personal-development-blog

In order to find yourself, you need to lose yourself first.

In Personal Development, Travel by Kasia Jamroz Comments

The arrival from Nepal back home was accompanied by mixed feelings and emotions.

Physical exhaustion and already settling longing for what I had left behind, facing reality to which I did not belong, unacquainted path I found myself on with no knowledge nor guidance how to maneuver. I felt lost in the presence of a dissonance between the person who left and the one who came back. Not many words were spoken in the days to follow, living in an unspoken space between me and those around. I think nobody could comprehend what actually happened. Nobody had a rehearsed script or a user manual to follow in an event of a rapid and unexpected “landing on water”. The impact was gigantic: the communications which have always been unrivaled and a real crown jewel in my closest relationship all of the sudden got shuttered and replaced by anger and disappointment on both sides. I knew I finally got all the pieces of the puzzle I had ever missed yet without the image of the picture I wanted to create. The other side had the picture of me and my role meticulously painted for years yet it was starting to lose its splendor and was falling apart before our very eyes. The universe designed a sneaky experiment to test what I was meant to stand for. The secret was revealed yet the key was yet to be found.

We cannot peruse both safety and freedom simultaneously. Caution and courage are mutually exclusive. The power lies in Personal Purpose – which allows us to follow what truly matters, especially in the face of difficult circumstances. Mine was still in its infancy, however, I already felt the sense of passion and conviction. It’s so easy to lose the sight of deeper desires when feeling bound by disapproval and lack of understanding. We are so accustomed and taught to define our identity and well-being upon gaining approval and meeting expectations of others’ while dismissing our needs and wants. It is not than uncommon to want to retreat back to safety. Yet our soul is not interested in safety. The soul knows what it’s yearning for and it’s unwilling to compromise. It has been leaving us clues in the form of all the irritations and frustrations. In all these emotional triggers we can find invaluable lessons if we are only ready to learn and to have the courage to maintain the discipline of attention to the subtle way our soul calls. Most of us possess that deep sense of something unfinished in our lives despite being overly successful. It is not unusual to discover what really matters to us and be totally terrified. To run away and to pretend we’d rather not know.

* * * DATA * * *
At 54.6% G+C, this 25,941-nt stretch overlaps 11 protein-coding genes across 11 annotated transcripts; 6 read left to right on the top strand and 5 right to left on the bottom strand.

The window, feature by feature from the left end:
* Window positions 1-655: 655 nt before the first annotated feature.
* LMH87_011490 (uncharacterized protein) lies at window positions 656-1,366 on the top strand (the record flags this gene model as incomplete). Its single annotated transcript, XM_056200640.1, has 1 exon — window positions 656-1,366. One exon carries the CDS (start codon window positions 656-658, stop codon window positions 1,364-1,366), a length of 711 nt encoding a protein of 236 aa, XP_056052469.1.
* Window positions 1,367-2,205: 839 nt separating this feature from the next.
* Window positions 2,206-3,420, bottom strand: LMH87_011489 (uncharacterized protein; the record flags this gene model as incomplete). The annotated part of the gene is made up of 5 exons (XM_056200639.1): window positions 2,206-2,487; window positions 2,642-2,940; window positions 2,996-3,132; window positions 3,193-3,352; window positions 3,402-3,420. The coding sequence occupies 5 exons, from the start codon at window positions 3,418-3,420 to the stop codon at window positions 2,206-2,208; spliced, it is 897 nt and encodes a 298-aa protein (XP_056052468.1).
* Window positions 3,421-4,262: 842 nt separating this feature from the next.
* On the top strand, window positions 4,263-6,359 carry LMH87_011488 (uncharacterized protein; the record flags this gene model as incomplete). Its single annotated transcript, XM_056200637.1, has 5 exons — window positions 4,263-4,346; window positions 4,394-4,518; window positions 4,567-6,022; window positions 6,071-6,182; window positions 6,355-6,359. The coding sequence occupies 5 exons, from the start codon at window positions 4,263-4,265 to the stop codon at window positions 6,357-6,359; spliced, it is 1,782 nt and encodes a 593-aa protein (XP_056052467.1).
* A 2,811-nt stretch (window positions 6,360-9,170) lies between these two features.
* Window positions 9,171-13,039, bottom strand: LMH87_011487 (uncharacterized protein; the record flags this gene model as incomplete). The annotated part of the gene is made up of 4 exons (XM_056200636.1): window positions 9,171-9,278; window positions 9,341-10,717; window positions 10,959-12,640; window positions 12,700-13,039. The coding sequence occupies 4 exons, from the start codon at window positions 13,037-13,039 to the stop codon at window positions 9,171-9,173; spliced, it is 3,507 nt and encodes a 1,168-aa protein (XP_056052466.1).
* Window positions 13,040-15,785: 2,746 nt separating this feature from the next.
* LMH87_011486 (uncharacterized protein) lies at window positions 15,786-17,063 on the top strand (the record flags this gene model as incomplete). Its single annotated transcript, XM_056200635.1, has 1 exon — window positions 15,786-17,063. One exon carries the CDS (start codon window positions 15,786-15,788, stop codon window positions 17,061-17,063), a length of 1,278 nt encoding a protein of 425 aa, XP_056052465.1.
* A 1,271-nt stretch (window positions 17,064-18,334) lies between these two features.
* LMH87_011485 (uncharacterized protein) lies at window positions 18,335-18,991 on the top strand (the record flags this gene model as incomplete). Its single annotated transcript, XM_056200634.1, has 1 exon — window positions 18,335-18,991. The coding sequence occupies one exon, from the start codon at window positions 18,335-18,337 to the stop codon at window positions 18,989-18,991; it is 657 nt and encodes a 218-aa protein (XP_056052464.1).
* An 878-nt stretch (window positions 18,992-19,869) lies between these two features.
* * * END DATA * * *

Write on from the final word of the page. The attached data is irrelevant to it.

We encounter all kinds of fears related to the adjustments required in our lives if we pursued a new direction. We scrutinize our perceived inadequacy and the possibility of failure. We see the clash between what others expect from us and what we have learned to expect of ourselves. Choosing, although comes from the heart, is tough because it demands of us more than a mere agreement or wishful thinking. It requires accepting at that moment all the risks that the choice involves. It means letting go of the ‘need to know and how’ and trusting that all will be discovered along the way. When choosing, we experience a powerful dose of anxiety. The source of angst comes from the internal structure of our beliefs about what is possible, how the world works, and/or what we need to become in order to be worthwhile. Those beliefs are the most significant obstacles in crafting what we want. The more we resist the change, the more frustrating and stifling our circumstances become. Much of what we consider to be communicated — judging, criticizing, blaming, labeling — promotes separation rather than connection. “We may not think of ourselves as violent, but in essence, anything that causes separation is a form of violence.” When we have a harsh inner critic, we are being violent to ourselves. Nothing will ever happen or change without an effort and intention. No one is going to come with a magic wand, as only you are your magic wand. The only subtle difference is that miracles do not happen with one soft touch of a magic wand, you are in charge of your own miracles.

I am still in the process of reconciliation between the “old” and “new” me. The “old” one has shaped me and has given birth to an unpolished and raw version of the person who I am on the path of becoming